Tuesday, February 19, 2013

Into the Silence Passes Another

I notice when blogs become inactive without notice of an expected change from the blogger. When a blogger goes quiet and stays that way they could be hiding from honesty while having an unhealthy relationship with raw cookie dough. Or perhaps they have just reached a place where sharing their experience with others is no longer of value to them.

I can't do this alone. Keeping the pounds off is herculean and does not happen in isolation. Not for me.  I know this today.  I have yet to find anyone who succeeds alone. I hope I never think I can do it alone. Everyone who has kept their weight off long term has maintained support on various fronts (recovery friends, weekly meetings, paid professionals, fellow bloggers) and the true survivors never consider themselves an Island of One.  If I ever reach a place where I am losing the physical, emotional and spiritual attitude needed to maintain this victory over the battle of obesity I hope to God I do not go quietly into the candy store, never to be seen again. I am able to communicate to the people around me that I need help and scream in shouty capital letters to those of you reading my blog that I do need your support, too.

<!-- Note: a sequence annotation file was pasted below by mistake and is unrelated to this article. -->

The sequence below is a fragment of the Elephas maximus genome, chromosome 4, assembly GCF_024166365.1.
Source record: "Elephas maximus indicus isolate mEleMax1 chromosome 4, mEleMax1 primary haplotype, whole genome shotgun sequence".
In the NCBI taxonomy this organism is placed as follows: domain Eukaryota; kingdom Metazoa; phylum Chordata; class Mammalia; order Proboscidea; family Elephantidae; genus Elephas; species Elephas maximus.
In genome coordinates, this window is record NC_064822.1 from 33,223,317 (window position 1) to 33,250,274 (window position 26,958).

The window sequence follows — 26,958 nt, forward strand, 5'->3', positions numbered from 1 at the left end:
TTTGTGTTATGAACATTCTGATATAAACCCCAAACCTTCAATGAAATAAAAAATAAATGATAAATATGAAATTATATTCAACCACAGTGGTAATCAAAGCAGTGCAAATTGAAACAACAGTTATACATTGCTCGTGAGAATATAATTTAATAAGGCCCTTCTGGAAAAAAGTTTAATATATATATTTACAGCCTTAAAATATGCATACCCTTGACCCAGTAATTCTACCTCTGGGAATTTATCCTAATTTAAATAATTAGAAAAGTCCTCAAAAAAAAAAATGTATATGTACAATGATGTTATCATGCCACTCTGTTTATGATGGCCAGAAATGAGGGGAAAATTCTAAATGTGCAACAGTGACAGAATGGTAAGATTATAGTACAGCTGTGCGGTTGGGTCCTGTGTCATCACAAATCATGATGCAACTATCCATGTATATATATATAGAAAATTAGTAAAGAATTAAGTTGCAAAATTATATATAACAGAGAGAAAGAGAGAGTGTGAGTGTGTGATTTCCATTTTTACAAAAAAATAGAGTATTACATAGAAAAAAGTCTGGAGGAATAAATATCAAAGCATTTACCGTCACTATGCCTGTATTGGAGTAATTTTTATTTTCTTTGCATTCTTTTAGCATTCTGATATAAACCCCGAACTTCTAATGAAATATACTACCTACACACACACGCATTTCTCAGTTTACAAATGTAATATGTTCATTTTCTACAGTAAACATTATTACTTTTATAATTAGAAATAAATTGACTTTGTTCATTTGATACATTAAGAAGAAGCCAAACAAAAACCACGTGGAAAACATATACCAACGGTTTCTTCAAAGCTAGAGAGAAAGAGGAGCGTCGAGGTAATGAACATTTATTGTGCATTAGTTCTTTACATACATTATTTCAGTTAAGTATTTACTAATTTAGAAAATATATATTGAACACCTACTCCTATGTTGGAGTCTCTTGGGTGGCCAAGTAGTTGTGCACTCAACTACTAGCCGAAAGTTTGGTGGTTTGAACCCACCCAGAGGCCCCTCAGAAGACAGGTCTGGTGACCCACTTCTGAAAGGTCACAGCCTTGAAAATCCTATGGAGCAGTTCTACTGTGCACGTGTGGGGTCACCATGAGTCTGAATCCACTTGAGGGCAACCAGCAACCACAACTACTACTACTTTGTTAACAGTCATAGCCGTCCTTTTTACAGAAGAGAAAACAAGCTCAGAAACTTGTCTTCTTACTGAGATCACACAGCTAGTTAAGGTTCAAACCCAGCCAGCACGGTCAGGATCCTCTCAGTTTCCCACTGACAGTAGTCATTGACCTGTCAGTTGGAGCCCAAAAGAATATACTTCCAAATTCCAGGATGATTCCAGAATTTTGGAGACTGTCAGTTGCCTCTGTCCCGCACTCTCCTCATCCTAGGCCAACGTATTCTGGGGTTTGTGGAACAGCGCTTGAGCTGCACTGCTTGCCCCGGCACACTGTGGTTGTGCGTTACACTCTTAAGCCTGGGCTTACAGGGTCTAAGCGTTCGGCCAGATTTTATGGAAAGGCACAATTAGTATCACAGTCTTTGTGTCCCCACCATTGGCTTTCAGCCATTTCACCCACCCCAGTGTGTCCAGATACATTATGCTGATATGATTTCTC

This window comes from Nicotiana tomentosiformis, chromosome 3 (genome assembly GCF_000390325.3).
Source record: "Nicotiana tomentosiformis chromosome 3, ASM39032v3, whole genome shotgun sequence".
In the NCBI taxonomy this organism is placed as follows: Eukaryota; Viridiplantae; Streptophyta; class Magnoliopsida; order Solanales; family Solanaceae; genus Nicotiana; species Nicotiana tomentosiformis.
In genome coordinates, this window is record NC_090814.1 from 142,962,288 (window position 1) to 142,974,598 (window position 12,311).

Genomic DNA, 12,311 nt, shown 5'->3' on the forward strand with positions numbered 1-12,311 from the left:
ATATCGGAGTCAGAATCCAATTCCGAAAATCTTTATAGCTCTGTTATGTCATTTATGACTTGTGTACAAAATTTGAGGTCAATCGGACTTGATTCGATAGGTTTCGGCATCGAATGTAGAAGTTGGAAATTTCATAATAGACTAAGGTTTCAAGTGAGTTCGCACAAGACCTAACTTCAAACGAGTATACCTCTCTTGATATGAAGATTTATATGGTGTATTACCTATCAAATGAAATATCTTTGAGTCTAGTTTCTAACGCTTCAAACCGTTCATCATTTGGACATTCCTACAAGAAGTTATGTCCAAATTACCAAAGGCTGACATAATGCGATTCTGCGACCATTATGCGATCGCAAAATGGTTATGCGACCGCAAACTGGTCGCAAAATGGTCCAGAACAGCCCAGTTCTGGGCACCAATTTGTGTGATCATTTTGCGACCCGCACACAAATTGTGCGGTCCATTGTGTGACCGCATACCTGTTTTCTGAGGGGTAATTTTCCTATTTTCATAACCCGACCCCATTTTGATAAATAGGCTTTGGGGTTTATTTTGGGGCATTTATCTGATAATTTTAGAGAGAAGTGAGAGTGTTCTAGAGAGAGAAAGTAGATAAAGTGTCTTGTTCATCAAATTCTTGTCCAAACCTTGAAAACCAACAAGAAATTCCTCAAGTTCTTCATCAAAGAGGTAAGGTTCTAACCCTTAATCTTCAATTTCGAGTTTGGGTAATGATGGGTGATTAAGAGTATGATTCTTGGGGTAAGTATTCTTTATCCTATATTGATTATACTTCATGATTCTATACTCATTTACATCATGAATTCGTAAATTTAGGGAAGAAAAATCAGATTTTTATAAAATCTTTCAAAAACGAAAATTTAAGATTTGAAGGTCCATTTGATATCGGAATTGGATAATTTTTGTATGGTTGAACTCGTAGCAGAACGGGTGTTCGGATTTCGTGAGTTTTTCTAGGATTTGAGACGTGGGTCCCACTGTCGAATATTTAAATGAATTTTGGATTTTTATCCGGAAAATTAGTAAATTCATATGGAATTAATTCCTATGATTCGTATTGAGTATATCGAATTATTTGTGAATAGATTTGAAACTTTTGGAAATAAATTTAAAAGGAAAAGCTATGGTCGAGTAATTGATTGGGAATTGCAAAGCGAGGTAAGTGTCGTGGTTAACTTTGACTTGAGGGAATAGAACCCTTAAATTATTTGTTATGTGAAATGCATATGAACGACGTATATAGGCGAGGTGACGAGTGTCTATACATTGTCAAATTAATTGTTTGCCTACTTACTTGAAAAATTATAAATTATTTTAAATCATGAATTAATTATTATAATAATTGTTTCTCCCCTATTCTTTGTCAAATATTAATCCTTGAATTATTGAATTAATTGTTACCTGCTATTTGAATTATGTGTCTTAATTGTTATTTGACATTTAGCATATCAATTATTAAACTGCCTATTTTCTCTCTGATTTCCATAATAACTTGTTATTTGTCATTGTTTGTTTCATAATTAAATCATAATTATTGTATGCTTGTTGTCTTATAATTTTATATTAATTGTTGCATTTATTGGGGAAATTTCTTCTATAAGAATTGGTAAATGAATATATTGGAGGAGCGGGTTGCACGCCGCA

I have no intention of discontinuing Keeping the Pounds Off. If I ever believe sharing my experience with others no longer helps me in my fight, I promise not to go away without sharing that decision and engaging in discussion. People have taken time to get to know my story and support me here. It would be unfair to go off without a word. I am sad when other people go away without that consideration for others.